Virtually all affordable housing programs, including Section 8 and the Low-Income Housing Tax Credit (LIHTC), require that the lessees of the unit use apartments being rented under the applicable program as a “principal residence”. Agencies have not provided a lot of guidance regarding how to define a “principal residence.” A common definition of “principal residence” is the home that a person physically occupies and personally uses the most.
The tax code provides no specific definition. With regard to tax law, whether or not a taxpayer uses a property as his principal residence depends on all the facts and circumstances in each case, including the good faith of the taxpayer. Clearly, if someone lives in the same home for years and considers it to be their only home, it is clearly a principal residence. At the same time, taking a couple of weeks’ vacation from the home each year does not create a situation where the home is no longer a principal residence.
But what about longer absences? The IRS has provided the following example: “Professor Paul Beard, who is single, bought and moved into a house on August 28, 2001. He lived in it as his main home continuously until January 5, 2003, when he went abroad for a one-year sabbatical leave. During part of the period of leave, the house was unoccupied, and during the rest of the period, he rented it. On January 6, 2004, he sold the house at a gain. Because his leave was not a short, temporary absence, he cannot include the period of leave to meet the two-year use test.”
The IRS does concede that ownership and use requirements do not have to be continuous, but clearly, they intend that it be the main place of residence.
A court case in Massachusetts has provided some additional guidance on what constitutes a “principal residence.” In Boston Redevelopment Authority v. Pham (2015), the Massachusetts Court of Appeals affirmed a Superior Court decision that the owner of an affordable housing condominium unit did not violate the deed, affordable housing covenant, and other documents’ restrictions on the use of the unit as the owner’s principal residence by using the unit as the home base for extensive business travel and by taking roommates to share housing costs.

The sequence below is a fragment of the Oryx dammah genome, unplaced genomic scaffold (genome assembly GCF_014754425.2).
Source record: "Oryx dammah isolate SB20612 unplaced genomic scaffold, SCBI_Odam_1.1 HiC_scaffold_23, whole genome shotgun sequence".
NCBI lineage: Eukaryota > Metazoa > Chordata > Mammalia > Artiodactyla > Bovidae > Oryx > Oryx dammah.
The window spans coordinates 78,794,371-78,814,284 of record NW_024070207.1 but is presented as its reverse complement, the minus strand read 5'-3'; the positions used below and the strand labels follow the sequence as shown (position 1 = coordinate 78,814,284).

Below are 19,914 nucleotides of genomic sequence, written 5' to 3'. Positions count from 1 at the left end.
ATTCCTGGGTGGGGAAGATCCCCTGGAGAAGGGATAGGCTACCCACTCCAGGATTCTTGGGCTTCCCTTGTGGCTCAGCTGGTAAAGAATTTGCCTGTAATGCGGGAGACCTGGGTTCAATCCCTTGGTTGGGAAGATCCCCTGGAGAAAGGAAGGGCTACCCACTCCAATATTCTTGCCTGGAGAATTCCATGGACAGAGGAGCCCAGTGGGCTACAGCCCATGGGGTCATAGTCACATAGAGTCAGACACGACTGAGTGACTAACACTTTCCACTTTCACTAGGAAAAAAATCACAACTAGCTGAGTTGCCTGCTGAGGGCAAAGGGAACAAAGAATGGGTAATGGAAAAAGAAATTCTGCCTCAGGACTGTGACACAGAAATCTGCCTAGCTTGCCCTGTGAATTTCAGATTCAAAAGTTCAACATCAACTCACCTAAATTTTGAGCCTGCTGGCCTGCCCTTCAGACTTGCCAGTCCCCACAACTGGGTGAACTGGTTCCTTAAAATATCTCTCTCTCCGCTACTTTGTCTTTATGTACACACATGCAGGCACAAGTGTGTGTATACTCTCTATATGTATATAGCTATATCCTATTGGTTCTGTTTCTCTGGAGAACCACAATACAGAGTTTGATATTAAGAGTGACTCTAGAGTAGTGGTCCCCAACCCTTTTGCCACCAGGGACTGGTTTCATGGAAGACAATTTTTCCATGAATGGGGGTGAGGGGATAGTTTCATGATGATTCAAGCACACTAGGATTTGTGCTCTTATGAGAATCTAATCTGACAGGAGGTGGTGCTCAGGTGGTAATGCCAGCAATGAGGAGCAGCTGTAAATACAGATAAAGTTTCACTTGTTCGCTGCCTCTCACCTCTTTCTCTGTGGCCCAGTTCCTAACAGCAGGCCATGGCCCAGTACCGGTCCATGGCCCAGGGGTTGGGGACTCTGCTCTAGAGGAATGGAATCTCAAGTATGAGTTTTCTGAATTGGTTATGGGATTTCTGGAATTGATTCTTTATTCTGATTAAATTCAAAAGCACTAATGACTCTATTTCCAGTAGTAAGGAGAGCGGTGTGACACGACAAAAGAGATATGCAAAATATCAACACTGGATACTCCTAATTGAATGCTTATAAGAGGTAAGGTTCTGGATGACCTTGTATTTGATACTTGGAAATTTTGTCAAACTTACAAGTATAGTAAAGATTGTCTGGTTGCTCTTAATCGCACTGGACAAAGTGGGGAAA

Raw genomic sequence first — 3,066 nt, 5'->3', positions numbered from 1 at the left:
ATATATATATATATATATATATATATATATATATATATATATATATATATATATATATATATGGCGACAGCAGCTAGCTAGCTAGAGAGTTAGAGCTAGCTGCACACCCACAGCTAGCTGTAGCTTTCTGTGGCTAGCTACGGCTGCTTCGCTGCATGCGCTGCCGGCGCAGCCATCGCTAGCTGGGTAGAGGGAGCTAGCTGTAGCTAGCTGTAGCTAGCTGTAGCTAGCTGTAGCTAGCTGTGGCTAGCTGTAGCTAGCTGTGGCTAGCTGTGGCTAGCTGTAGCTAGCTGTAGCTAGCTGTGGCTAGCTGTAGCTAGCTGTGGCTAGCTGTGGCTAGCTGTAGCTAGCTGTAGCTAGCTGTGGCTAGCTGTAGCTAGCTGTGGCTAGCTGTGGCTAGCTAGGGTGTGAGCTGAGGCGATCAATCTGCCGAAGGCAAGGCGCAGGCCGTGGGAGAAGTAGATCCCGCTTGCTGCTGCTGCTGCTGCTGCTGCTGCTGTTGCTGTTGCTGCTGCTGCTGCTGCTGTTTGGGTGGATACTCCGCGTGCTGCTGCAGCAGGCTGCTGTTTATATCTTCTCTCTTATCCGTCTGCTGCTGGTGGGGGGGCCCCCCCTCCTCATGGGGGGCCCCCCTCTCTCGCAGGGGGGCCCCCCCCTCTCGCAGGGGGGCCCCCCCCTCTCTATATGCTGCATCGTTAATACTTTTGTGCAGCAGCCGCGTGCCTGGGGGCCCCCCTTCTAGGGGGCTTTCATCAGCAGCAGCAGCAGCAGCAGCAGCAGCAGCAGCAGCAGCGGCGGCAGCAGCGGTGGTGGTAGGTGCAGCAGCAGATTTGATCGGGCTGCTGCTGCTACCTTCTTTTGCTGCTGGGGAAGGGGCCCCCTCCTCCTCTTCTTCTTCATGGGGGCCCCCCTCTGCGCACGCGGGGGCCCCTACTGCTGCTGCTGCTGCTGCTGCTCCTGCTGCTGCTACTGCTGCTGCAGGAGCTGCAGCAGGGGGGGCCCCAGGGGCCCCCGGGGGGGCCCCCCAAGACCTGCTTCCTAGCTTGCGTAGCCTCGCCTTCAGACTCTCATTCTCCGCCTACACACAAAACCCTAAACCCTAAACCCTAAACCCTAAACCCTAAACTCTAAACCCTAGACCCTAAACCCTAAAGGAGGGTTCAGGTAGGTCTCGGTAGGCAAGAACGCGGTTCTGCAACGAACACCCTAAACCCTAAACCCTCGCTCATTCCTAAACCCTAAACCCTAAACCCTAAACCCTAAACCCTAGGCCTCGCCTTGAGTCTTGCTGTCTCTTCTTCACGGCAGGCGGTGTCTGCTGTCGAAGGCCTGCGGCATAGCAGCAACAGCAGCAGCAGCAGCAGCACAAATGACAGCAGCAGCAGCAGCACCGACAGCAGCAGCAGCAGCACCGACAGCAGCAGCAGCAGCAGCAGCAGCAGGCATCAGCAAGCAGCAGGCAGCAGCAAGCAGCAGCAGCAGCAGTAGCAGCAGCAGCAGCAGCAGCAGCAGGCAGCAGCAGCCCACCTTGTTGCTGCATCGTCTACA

While this case involved a condo purchase and not a rental apartment, the definitional issues considered by the court are instructional for rental housing.
The condominium covenant required Pham to occupy the unit as his principal residence. The determination of whether he occupied the unit as his principal residence is a mixed question of law and fact.
As the phrase “occupy as principal residence” was not defined in the covenant or other documents (and it is not usually defined in rental leases), the trial court reasonably considered factors such as: (1) Pham neither leased nor owned property elsewhere; (2) he used the unit as his home base despite his extensive work-related travel;
(3) Pham kept a room in the unit and was physically present there for one to two weeks per month; (4) he maintained his valuable personal possessions there; (5) he identified the unit as his tax address and address for other official purposes; and (6) he kept the utilities in his name and paid those bills.
Leases generally do not prevent residents of affordable housing from taking jobs demanding frequent travel, assuming they maintain the affordable housing unit as their home. Such restrictions would conflict with the goals of aiding persons of moderate and middle income.
The court found that Pham was an owner/occupier of the unit for residential purposes, and had not leased the entire unit for business, speculative, or investment purposes.